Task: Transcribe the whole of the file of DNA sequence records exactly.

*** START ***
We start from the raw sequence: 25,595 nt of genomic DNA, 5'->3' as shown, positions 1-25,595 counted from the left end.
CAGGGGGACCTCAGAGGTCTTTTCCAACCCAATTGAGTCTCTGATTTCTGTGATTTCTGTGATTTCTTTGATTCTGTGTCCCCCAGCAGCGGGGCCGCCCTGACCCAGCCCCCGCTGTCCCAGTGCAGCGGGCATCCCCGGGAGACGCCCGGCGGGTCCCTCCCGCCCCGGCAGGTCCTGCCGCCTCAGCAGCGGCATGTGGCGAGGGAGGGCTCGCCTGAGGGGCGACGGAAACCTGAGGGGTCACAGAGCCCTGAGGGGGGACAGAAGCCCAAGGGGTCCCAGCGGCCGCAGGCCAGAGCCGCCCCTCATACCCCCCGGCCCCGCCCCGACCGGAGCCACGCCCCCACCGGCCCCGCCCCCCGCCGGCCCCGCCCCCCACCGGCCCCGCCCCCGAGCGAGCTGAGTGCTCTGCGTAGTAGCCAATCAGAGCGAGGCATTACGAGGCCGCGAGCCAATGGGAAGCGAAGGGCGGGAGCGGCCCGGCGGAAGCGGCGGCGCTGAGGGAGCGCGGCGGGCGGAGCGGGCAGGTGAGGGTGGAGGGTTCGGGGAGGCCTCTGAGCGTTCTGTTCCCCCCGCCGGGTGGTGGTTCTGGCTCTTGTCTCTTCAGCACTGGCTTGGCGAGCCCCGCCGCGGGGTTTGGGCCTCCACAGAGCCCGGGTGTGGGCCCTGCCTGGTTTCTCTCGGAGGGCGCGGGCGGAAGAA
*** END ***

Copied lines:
We start from the raw sequence: 25,595 nt of genomic DNA, 5'->3' as shown, positions 1-25,595 counted from the left end.
CAGGGGGACCTCAGAGGTCTTTTCCAACCCAATTGAGTCTCTGATTTCTGTGATTTCTGTGATTTCTTTGATTCTGTGTCCCCCAGCAGCGGGGCCGCCCTGACCCAGCCCCCGCTGTCCCAGTGCAGCGGGCATCCCCGGGAGACGCCCGGCGGGTCCCTCCCGCCCCGGCAGGTCCTGCCGCCTCAGCAGCGGCATGTGGCGAGGGAGGGCTCGCCTGAGGGGCGACGGAAACCTGAGGGGTCACAGAGCCCTGAGGGGGGACAGAAGCCCAAGGGGTCCCAGCGGCCGCAGGCCAGAGCCGCCCCTCATACCCCCCGGCCCCGCCCCGACCGGAGCCACGCCCCCACCGGCCCCGCCCCCCGCCGGCCCCGCCCCCCACCGGCCCCGCCCCCGAGCGAGCTGAGTGCTCTGCGTAGTAGCCAATCAGAGCGAGGCATTACGAGGCCGCGAGCCAATGGGAAGCGAAGGGCGGGAGCGGCCCGGCGGAAGCGGCGGCGCTGAGGGAGCGCGGCGGGCGGAGCGGGCAGGTGAGGGTGGAGGGTTCGGGGAGGCCTCTGAGCGTTCTGTTCCCCCCGCCGGGTGGTGGTTCTGGCTCTTGTCTCTTCAGCACTGGCTTGGCGAGCCCCGCCGCGGGGTTTGGGCCTCCACAGAGCCCGGGTGTGGGCCCTGCCTGGTTTCTCTCGGAGGGCGCGGGCGGAAGAA